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  • Mrs G

Teach Vocational Problem Solving in Sped

Updated: Mar 2, 2023

I spend a ton of time teaching vocational skills to my special education social skills groups. It is one of my favorites! I have learned that teaching the concrete job skills required to complete tasks in the workplace is a tiny piece of the workplace readiness puzzle.


Oftentimes, the thing my students need more is the other piece. The “non-concrete, depends on the situation, the customer is always right, what else was happening at the time” piece… The vocational problem-solving.



Where do you Start?

Teaching students to think critically through difficulties they will encounter in the workplace is vital to their success outside of the classroom. In fact, I would guess that teaching vocational problem-solving is just as important as teaching concrete job skills, especially in special education classrooms. When I think about how many unspoken rules there are in any job it makes me cringe. Where do you even start?


I started with my older students in a simple and organic way. I casually told my social skills groups about things that commonly happen in the workplace. For example, “one time my alarm clock did not go off and I knew I was going to be at least 30 minutes late for work.” Then we would spend ten minutes talking through it.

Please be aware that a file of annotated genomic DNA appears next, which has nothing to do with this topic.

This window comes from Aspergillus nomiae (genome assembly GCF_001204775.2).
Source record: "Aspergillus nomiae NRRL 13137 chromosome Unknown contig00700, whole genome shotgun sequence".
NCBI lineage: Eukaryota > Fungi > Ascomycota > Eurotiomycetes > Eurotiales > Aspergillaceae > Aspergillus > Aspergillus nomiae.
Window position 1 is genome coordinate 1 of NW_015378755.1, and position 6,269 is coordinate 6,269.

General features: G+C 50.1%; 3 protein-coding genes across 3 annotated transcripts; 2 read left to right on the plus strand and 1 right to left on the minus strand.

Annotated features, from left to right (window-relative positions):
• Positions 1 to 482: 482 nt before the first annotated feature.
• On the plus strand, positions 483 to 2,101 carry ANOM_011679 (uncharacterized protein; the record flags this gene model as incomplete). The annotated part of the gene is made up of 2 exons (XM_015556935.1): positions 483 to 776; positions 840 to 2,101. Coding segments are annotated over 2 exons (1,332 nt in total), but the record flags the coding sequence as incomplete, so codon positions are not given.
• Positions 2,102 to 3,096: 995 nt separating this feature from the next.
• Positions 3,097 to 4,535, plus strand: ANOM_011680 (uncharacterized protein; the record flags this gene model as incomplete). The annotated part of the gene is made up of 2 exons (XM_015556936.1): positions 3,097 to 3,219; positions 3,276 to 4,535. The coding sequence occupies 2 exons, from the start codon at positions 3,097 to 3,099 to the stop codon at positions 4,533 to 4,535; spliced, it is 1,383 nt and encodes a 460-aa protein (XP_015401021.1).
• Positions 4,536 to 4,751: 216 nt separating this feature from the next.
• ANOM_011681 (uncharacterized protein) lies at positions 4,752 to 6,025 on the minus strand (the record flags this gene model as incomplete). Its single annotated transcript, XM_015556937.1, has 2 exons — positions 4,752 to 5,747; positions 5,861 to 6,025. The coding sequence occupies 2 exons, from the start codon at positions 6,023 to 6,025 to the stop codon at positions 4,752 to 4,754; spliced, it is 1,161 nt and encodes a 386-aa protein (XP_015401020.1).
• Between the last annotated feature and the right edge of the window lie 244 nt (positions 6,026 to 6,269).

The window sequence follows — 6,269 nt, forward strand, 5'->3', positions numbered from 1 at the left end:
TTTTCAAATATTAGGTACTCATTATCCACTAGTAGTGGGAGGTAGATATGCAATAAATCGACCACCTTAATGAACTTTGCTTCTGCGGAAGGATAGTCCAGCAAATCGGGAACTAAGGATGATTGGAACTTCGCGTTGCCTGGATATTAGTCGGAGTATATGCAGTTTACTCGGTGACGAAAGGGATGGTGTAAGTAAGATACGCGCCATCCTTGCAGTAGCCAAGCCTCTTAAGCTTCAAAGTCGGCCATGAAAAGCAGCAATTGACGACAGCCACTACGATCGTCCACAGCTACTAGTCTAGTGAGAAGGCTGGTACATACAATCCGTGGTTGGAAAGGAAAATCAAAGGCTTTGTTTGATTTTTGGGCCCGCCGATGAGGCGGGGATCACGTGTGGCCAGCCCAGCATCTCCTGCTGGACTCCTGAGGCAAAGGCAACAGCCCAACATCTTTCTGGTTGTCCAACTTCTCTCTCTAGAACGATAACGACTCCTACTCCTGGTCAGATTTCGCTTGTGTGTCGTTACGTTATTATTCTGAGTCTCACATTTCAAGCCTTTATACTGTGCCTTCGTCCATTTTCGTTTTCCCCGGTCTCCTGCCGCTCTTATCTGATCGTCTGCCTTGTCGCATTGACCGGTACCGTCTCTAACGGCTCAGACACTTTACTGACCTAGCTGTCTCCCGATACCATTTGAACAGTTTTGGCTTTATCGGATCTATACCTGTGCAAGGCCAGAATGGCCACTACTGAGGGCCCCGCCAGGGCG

I asked the students what they thought I should do and we problem-solved as a group. The ten minutes grew to twenty, and then thirty. My students were so engrossed in the conversation that I knew I needed to expand the way we tackled it.

Teaching Vocational Problem Solving

This Vocational Problem-Solving product is what our ten-minute talks have evolved into. Now, our workplace discussions look more like this: I read a prompt, and the students take notes in their corresponding workbooks.


We talk through the guided questions as a whole group. Then, we break into partners to tackle problem-solving. There is another whole group discussion and finally, students connect what they have learned to their own lives using a writing prompt. You can try it with your students for FREE here



I infuse our listening comprehension, our writing, and our group work with vocational problem-solving. We spend an hour, sometimes two or three unpacking it over multiple group sessions.


There are not enough prompts in the world to tackle every “what if.” But, my hope is to start building the problem-solving skill set. I want my students to have tools to fall back on when they are confronted with life outside of my classroom.


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